Step One is the most important step as that will never change no matter how many years pass by. My husband will celebrate his 31st AA Anniversary on 1/14/17 and he got sober at the age of 30. What I am saying is it is possible to get and maintain your sobriety. Get yourself a physical and tell your doctor that you are getting sober to ensure if there are any medical difficulties he/she can help. I was a Stage 4 alcoholic and I wouldn't wish that on anyone. I made it through - it was tough and I really lost the desire to drink probably at about a year and half sober. What kept me going was the fact I was lucky enough to remember what it felt like at the end of my drinking when I couldn't even hold a cigarette without shaking and the headaches of withdrawal made it feel like my head was splitting open. Those memories will stay with me forever. When I took my first 24-hour chip, I said, that's it, I'm done. I had the help of some doctors so I could medically detox without stroking out or having a heart attack. That's why I push at least a physical. My liver repaired itself after two years. I was/am lucky. To drink for me again, is tantamount to selfishly inflicted suicide.

One Day At A Time sounded so corny when I first got sober but all these years later - that's exactly what it is. I don't attend meetings but I sure did daily for about the first year and a half of my sobriety and then sporadically for the first five years or so. It was important for me to listen - not talk in a meeting ever. I wanted to hear what people had to say about staying sober. I maintained this silence in meetings until I took my one year chip. It drove the other AA's nuts in meetings when I would just say my name, that I was an alcoholic and pass. The last meeting I attended was a year ago to give my husband his 30 year chip. You will find a whole lot of opinions but the one takeaway is if you don't drink you wont lose your hard-earned sobriety. Alcoholism is not stagnant it just progresses into hell in my opinion. You don't have to go there.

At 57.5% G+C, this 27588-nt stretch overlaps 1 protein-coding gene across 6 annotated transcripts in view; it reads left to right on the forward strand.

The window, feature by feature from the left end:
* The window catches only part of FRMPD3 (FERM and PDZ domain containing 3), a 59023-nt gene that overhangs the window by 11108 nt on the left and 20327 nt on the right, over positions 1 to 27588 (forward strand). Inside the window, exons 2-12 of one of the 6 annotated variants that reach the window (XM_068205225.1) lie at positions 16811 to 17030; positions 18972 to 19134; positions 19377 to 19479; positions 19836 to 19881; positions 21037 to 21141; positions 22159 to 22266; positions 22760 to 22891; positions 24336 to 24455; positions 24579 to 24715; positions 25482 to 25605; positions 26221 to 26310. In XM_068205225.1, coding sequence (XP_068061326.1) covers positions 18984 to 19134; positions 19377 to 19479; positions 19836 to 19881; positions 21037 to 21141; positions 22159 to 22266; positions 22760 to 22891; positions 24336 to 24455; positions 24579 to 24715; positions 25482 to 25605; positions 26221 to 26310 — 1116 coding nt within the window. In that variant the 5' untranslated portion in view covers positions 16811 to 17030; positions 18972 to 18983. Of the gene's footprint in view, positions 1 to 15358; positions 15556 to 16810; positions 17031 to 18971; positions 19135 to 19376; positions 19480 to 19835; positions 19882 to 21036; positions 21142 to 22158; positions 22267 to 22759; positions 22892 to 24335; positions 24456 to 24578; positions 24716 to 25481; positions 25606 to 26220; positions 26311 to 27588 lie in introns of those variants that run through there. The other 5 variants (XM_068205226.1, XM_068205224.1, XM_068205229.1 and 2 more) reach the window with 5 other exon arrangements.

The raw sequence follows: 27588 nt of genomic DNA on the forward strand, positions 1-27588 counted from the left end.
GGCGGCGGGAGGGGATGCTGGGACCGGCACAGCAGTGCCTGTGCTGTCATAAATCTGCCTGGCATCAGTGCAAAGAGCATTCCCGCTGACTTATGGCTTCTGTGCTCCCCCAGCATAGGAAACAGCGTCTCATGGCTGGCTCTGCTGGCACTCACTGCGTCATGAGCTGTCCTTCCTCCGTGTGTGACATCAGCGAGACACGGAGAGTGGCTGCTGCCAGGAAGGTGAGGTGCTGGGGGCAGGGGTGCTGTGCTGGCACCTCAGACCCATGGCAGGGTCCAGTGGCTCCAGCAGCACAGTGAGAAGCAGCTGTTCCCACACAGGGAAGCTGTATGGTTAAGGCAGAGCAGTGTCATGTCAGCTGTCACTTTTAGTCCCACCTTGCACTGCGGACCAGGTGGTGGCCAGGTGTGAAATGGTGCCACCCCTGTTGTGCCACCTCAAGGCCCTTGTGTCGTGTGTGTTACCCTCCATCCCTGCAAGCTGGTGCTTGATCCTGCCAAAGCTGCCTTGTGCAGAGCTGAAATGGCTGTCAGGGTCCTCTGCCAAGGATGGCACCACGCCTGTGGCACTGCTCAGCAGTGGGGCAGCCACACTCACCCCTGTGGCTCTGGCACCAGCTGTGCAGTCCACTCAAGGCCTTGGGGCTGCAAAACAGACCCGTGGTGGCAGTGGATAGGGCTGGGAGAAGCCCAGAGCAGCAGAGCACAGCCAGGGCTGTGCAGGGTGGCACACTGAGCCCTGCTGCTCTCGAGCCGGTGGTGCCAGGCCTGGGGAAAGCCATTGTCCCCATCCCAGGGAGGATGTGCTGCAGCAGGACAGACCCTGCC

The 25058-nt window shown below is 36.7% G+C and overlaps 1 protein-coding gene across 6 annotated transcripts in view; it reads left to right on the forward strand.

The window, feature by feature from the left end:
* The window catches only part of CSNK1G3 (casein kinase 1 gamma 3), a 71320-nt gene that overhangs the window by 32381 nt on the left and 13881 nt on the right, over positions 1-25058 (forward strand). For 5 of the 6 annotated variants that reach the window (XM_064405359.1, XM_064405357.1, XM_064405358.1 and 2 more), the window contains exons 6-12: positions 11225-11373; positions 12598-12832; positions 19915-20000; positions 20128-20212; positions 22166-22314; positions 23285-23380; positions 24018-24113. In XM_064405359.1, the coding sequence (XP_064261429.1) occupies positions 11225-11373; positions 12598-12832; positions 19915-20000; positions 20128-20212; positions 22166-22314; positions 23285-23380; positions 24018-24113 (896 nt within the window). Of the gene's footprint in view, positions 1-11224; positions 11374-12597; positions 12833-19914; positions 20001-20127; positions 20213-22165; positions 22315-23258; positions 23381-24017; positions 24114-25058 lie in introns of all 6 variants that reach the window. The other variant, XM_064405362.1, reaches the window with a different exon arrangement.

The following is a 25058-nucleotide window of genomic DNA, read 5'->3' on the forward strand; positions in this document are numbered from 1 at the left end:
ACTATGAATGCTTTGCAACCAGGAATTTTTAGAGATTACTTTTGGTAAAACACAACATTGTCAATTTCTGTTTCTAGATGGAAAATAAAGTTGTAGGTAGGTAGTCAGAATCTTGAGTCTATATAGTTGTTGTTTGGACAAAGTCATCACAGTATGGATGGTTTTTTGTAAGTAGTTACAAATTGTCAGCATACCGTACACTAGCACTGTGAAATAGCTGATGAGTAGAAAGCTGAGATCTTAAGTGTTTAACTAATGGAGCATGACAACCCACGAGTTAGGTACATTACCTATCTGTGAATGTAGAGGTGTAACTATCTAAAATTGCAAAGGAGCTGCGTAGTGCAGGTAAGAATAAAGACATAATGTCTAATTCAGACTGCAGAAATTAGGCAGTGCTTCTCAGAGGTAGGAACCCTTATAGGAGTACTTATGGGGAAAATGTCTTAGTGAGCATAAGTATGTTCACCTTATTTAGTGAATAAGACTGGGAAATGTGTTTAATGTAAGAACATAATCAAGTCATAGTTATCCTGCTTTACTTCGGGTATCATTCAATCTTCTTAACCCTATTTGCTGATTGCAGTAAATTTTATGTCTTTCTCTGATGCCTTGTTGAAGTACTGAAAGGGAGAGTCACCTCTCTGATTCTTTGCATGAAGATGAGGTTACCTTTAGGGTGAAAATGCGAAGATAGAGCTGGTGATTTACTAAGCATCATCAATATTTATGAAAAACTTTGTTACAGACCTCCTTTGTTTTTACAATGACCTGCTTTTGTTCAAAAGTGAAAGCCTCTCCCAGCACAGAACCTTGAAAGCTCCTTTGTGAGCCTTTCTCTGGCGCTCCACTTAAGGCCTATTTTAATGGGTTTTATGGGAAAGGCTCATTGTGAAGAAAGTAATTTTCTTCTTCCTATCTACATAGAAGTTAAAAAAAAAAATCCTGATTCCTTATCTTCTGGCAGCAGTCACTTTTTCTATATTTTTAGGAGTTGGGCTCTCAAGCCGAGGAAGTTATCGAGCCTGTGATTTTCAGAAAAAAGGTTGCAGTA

Again, sit on Step One, maybe get yourself a sponsor to help guide you and answer any questions you may have. When you are ready, you can build, what I term your foundation, with Steps Two and Three. There's no prize for completing the steps early - you'll be repeating 4 through 12 in various ways and degrees for the rest of your life. There is life after alcohol - its completely up to you whether or not you choose sobriety. Don't compare yourself to anyone else and just listen, ask questions and make your program your own. You'll find a tremendous amount of similarities from all walks of life. It's awesome and the Program of AA does work: One Day At A Time.